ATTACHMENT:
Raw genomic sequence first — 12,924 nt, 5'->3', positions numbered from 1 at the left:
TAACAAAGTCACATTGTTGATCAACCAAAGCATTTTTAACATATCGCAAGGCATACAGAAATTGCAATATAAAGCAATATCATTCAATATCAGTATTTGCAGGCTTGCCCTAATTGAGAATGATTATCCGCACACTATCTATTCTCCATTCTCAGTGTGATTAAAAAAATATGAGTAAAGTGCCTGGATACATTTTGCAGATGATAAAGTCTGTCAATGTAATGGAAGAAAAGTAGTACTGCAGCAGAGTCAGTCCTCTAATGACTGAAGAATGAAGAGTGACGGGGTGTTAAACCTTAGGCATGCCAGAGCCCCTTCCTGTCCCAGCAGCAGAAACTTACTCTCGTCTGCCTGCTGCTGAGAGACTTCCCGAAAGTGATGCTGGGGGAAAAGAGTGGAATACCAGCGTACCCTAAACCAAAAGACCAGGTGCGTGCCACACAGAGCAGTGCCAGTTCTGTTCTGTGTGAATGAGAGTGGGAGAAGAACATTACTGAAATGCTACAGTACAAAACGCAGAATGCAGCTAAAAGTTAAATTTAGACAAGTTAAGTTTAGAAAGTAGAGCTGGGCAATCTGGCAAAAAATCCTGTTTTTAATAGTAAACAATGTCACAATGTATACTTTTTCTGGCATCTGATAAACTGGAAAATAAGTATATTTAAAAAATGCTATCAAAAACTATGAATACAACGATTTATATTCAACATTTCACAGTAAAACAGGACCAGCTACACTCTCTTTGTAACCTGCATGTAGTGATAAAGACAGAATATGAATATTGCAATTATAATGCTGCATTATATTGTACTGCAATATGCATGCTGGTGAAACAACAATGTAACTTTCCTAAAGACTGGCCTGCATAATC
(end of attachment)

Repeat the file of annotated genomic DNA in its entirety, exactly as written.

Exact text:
Raw genomic sequence first — 12,924 nt, 5'->3', positions numbered from 1 at the left:
TAACAAAGTCACATTGTTGATCAACCAAAGCATTTTTAACATATCGCAAGGCATACAGAAATTGCAATATAAAGCAATATCATTCAATATCAGTATTTGCAGGCTTGCCCTAATTGAGAATGATTATCCGCACACTATCTATTCTCCATTCTCAGTGTGATTAAAAAAATATGAGTAAAGTGCCTGGATACATTTTGCAGATGATAAAGTCTGTCAATGTAATGGAAGAAAAGTAGTACTGCAGCAGAGTCAGTCCTCTAATGACTGAAGAATGAAGAGTGACGGGGTGTTAAACCTTAGGCATGCCAGAGCCCCTTCCTGTCCCAGCAGCAGAAACTTACTCTCGTCTGCCTGCTGCTGAGAGACTTCCCGAAAGTGATGCTGGGGGAAAAGAGTGGAATACCAGCGTACCCTAAACCAAAAGACCAGGTGCGTGCCACACAGAGCAGTGCCAGTTCTGTTCTGTGTGAATGAGAGTGGGAGAAGAACATTACTGAAATGCTACAGTACAAAACGCAGAATGCAGCTAAAAGTTAAATTTAGACAAGTTAAGTTTAGAAAGTAGAGCTGGGCAATCTGGCAAAAAATCCTGTTTTTAATAGTAAACAATGTCACAATGTATACTTTTTCTGGCATCTGATAAACTGGAAAATAAGTATATTTAAAAAATGCTATCAAAAACTATGAATACAACGATTTATATTCAACATTTCACAGTAAAACAGGACCAGCTACACTCTCTTTGTAACCTGCATGTAGTGATAAAGACAGAATATGAATATTGCAATTATAATGCTGCATTATATTGTACTGCAATATGCATGCTGGTGAAACAACAATGTAACTTTCCTAAAGACTGGCCTGCATAATC